Subject HeadingsInformation and Communications Technology (ICT)
Reducing student 'suspension rates' and engaging students in learning: principal and teacher approaches that work
Volume 9 Number 3, November 2006; Pages 239–250
Following public outcry at a violent incident involving New South Wales school students, the New South Wales Government commissioned a series of studies into student welfare and discipline. Two focused on suspension and expulsion practices in New South Wales schools. Through statistical analysis, school visits and stakeholder interviews, the studies revealed a significant ‘school effect’ on suspension rates. While suspensions are often attributed to schools being situated in ‘difficult’ communities, researchers found that two schools serving the same community could have very different suspension records. Three case studies demonstrate the measures schools can take to lower their suspension rates. The first school, in a remote Indigenous community, worked closely with the community to determine appropriate standards for behaviour, and involved community members as both teachers and learners at the school. The school also provided substantial teacher professional development in positive approaches to behaviour management, and developed new curriculum materials tailored to its students, including a peer tutoring program. The second case study school serves a poor and highly multicultural community. Its new principal set out to improve student engagement and behaviour by introducing a number of non-traditional curriculum options. The principal struggled to gain community support for the curriculum changes, but is making gradual progress in decreasing suspensions. The last case study school also serves a multicultural community with a history of violence. The principal focused on educating students, teachers and the community about anti-racism and conflict management strategies. The school provided schoolwork to suspended students, and developed a comprehensive counselling program to help students reintegrate into schooling. The emphasis on ‘pedagogy over punishment’ in the case study schools contrasted dramatically with schools in the study that viewed suspensions as the result of deficits in the student or the school community. Like other schools with lower suspension rates, all three schools embraced a belief that the school, working with parents, external agencies and the community, has an important role to play in reducing student exclusion.
Subject HeadingsNew South Wales (NSW)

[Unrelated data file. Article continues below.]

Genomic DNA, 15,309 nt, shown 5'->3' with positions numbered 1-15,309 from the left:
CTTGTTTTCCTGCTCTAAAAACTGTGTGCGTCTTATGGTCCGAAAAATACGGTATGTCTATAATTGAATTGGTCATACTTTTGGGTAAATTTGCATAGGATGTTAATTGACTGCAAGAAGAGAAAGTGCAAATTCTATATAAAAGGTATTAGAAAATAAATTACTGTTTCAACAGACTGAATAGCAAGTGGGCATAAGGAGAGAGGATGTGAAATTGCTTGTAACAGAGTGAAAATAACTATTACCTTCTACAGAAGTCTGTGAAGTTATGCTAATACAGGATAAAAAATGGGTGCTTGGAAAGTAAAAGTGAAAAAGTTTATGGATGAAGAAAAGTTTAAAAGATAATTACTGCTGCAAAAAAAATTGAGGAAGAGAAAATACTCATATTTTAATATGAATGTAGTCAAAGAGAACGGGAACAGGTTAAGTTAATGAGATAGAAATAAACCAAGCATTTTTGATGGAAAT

Suspension of students
Expulsion of students
Volume 9 Number 3, November 2006; Pages 251–260
The Wroxham Primary School near London was described by school inspectors in 2001 as in dire need of ‘special measures’, and in 2006 as ‘outstanding’. Wroxham’s principal describes its transformation. The principal was driven to assume the role, her first principalship, by a desire to prove that labelling schools and students on the basis of ability is neither accurate nor helpful. While her decisions were ‘taken from the heart’ during the time of rapid change, subsequent reflection and research has shed light on the process of leadership for school improvement. The principal set out to establish meaningful dialogue at all levels in the school, so that students, teachers and the community could feel that they had a voice that would be listened to. She began by meeting with each teacher to identify what they enjoyed in their work, and what they felt would help them. She worked with the teachers as she worked with her class, fostering energy, creativity and a positive, collaborative learning environment. School activities were redesigned to provide the widest possible range of first-hand experiences, from rock music to science to design and technology. Children were given greater responsibility for choosing activities at an appropriate level, and monitoring their learning through self-assessment journals and peer appraisals. A sense of trust between students and teachers gradually developed, as students came to feel that they had choices in their learning. Every term, the school holds a Learning Review Day, to enable children, parents, teachers and the principal to discuss children’s progress and future needs. The transformation of the school’s learning environment provides ‘insight into a fraction of what could be possible if only we allowed ourselves to take more risks and trust our young people’. The school is now working on publicising its achievements, with a group of children giving a presentation at the University of Cambridge in 2006.